Web Accessibility Policy: Best Practices

  • 24.05.2021

Everything we need in our day-to-day lives can now be found online. Various products, services, even recreational activities are available at the tip of our fingertips. Websites and mobile apps are essential if we want access to these products and services.

However, many websites and pages worldwide have accessibility barriers that make them difficult or even impossible for people with disabilities to use. Companies that want to remove these digital barriers must refer to a web accessibility policy of their choice.

What is Web Accessibility?

Web accessibility basically means that websites, tools, and technologies used on websites and apps are designed so that people with disabilities can use them with little to no difficulty. Adjustments should be made to cover a wide range of disabilities, such as:

  • auditory
  • visual
  • speech
  • physical
  • neurological
  • cognitive

There are actually many technical barriers that hinder those with disabilities from perceiving basic information and performing basic digital functions. Other sectors of people will also benefit from the removal of digital barriers, such as:

  • people on mobile phones, smartwatches, smart TVs, other devices with small screens and limited input modes
  • older people who are not so familiar with the use of gadgets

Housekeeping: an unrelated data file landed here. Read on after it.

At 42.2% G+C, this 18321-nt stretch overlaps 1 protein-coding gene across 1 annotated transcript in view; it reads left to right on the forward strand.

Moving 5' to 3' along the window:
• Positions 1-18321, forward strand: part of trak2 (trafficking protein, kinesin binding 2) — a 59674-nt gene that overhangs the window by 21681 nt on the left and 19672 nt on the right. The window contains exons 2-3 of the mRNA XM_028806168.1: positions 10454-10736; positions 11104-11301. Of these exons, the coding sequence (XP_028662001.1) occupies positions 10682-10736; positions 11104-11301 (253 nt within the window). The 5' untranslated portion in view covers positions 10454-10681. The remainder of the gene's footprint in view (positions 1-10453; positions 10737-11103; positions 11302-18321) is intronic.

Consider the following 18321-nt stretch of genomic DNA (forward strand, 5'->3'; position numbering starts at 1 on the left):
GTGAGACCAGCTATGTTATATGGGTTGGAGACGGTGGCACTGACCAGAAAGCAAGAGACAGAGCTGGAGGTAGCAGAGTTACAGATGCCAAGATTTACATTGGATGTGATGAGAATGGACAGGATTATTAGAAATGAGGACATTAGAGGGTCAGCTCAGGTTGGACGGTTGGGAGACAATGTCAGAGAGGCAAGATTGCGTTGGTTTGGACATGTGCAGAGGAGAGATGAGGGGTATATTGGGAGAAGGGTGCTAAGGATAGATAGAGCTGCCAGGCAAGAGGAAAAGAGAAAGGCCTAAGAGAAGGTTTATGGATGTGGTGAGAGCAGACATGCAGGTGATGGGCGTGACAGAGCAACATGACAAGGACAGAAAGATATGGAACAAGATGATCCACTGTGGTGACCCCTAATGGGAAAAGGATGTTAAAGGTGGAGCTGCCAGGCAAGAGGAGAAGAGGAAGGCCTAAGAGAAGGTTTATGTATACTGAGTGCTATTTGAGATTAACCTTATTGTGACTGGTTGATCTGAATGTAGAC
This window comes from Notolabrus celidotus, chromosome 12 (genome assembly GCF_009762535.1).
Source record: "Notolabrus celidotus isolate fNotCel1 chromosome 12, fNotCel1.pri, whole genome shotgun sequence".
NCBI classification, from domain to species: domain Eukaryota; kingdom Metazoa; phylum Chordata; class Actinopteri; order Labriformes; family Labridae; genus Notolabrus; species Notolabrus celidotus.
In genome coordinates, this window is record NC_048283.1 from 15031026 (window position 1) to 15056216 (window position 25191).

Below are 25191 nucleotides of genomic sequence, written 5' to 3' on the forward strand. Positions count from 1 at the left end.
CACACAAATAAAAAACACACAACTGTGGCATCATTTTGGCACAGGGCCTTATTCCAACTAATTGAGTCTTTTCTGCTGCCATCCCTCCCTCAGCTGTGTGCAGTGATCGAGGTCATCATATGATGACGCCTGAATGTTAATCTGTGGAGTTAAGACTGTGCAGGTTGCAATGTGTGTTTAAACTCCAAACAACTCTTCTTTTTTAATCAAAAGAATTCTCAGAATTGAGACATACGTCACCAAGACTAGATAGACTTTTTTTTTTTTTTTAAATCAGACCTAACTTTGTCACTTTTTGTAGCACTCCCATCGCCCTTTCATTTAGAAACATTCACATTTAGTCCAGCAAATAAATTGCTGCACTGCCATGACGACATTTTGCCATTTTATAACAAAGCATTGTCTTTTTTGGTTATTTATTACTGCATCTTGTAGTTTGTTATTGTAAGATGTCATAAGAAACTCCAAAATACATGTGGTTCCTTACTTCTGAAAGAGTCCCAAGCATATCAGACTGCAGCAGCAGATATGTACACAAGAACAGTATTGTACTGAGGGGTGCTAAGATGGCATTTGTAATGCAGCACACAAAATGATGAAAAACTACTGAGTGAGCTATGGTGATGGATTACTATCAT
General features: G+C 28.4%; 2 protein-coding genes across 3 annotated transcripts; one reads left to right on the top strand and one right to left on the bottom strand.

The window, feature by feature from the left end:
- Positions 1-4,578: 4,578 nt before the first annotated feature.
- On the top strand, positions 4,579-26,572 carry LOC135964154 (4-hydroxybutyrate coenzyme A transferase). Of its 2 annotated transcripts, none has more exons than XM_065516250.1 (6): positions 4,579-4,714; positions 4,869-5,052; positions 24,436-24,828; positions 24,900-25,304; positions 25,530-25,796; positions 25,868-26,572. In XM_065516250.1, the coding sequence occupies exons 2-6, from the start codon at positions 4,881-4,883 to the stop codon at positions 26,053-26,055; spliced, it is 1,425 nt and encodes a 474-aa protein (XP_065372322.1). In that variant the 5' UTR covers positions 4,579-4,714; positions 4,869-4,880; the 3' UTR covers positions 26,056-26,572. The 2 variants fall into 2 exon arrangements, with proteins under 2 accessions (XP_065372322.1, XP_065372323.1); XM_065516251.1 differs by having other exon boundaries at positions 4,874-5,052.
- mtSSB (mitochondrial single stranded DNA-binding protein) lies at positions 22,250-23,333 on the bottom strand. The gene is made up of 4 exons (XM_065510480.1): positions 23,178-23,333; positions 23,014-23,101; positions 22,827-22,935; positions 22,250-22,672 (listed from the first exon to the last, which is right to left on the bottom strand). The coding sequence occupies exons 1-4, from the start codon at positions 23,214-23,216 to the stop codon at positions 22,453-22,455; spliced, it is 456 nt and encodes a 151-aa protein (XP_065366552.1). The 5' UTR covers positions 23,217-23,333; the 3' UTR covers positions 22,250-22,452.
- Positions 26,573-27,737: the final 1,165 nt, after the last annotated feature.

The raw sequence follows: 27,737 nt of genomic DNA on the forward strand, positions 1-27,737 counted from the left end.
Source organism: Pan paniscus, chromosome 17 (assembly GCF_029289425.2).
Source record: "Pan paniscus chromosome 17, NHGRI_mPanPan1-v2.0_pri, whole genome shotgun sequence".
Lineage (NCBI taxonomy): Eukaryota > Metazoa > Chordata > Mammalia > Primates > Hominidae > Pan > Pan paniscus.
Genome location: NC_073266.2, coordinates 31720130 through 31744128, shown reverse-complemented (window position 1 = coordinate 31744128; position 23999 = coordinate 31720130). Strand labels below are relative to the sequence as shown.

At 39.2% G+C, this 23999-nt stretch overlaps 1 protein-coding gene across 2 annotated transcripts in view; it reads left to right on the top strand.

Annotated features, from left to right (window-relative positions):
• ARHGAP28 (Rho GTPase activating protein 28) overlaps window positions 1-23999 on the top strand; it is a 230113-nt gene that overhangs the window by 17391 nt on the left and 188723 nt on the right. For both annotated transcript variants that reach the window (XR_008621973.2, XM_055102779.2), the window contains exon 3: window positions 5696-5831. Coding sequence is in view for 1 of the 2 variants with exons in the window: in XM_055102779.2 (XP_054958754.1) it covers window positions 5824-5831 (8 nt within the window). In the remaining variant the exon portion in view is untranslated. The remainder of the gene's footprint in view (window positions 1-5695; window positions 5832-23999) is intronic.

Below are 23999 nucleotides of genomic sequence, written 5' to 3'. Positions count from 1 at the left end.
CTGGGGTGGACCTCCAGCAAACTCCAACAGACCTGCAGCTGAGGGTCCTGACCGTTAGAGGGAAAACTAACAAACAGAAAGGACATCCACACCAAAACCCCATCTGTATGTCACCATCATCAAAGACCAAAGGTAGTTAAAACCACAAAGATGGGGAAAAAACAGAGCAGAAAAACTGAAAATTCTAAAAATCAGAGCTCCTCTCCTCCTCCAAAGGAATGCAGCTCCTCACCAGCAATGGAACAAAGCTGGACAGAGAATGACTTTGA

• those who are temporarily impaired, such as having a broken arm or lost glasses
  • those with environmental limitations, like too much sunlight or being in a location where they cannot listen to audio
  • lastly, people with limited bandwidth and internet connection

Why is it important?

Ensuring web content is accessible is very important. In some countries, compliance is even required and mandated by law. The worldwide web is an increasingly important resource in many aspects of our day-to-day life – education, employment, commerce, health care, recreational, government, research – you name it. Web accessibility is essential to provide equal access and opportunity to all.

Access to information and communication technologies (ICT), including the world wide web, is defined as a basic human right in our current society. This was defined in the United Nations Convention on the Rights of Persons with Disabilities. Similarly, the United States has a civil rights law called the Americans with Disabilities Act or the ADA. The ADA aims to prohibit discrimination against people with disabilities in all aspects of life. Throughout the years, the ADA was amended to cover digital spaces as well as physical ones. A company or organization open to the general public must meet such standards and thus be ADA compliant.

Accessibility is not easily achieved, so accessibility standards are crucial reference points.

What is the best website accessibility policy?

There are many website accessibility policies. It depends on several components working together, including web technologies, web browsers, other “user agents,” authoring tools, etc.

Articles on accessibility are available online from various institutions. These cover most aspects of planning, assessing, and implementing electronic accessibility. Entities required